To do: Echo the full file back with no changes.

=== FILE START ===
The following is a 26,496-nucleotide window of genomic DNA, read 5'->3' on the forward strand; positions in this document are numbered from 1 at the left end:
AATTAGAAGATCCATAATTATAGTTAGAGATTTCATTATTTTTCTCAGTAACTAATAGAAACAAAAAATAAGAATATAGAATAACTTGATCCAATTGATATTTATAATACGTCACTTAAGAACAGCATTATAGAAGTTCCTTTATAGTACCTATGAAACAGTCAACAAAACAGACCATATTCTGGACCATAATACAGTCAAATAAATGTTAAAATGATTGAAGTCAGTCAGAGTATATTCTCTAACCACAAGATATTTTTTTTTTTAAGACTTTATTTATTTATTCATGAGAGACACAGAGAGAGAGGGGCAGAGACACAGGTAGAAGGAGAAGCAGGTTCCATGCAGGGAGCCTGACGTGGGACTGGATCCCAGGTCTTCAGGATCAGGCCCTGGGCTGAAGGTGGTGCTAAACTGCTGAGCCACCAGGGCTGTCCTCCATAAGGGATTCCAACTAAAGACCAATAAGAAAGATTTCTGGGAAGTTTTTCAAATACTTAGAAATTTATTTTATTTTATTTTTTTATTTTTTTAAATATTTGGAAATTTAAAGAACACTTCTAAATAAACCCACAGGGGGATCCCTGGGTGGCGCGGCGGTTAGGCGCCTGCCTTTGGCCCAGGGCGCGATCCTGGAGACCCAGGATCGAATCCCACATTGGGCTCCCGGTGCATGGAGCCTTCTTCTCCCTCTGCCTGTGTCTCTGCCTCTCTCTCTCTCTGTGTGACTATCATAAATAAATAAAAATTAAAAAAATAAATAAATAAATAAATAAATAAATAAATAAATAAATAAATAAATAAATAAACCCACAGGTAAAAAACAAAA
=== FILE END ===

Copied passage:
The following is a 26,496-nucleotide window of genomic DNA, read 5'->3' on the forward strand; positions in this document are numbered from 1 at the left end:
AATTAGAAGATCCATAATTATAGTTAGAGATTTCATTATTTTTCTCAGTAACTAATAGAAACAAAAAATAAGAATATAGAATAACTTGATCCAATTGATATTTATAATACGTCACTTAAGAACAGCATTATAGAAGTTCCTTTATAGTACCTATGAAACAGTCAACAAAACAGACCATATTCTGGACCATAATACAGTCAAATAAATGTTAAAATGATTGAAGTCAGTCAGAGTATATTCTCTAACCACAAGATATTTTTTTTTTTAAGACTTTATTTATTTATTCATGAGAGACACAGAGAGAGAGGGGCAGAGACACAGGTAGAAGGAGAAGCAGGTTCCATGCAGGGAGCCTGACGTGGGACTGGATCCCAGGTCTTCAGGATCAGGCCCTGGGCTGAAGGTGGTGCTAAACTGCTGAGCCACCAGGGCTGTCCTCCATAAGGGATTCCAACTAAAGACCAATAAGAAAGATTTCTGGGAAGTTTTTCAAATACTTAGAAATTTATTTTATTTTATTTTTTTATTTTTTTAAATATTTGGAAATTTAAAGAACACTTCTAAATAAACCCACAGGGGGATCCCTGGGTGGCGCGGCGGTTAGGCGCCTGCCTTTGGCCCAGGGCGCGATCCTGGAGACCCAGGATCGAATCCCACATTGGGCTCCCGGTGCATGGAGCCTTCTTCTCCCTCTGCCTGTGTCTCTGCCTCTCTCTCTCTCTGTGTGACTATCATAAATAAATAAAAATTAAAAAAATAAATAAATAAATAAATAAATAAATAAATAAATAAATAAATAAATAAATAAACCCACAGGTAAAAAACAAAA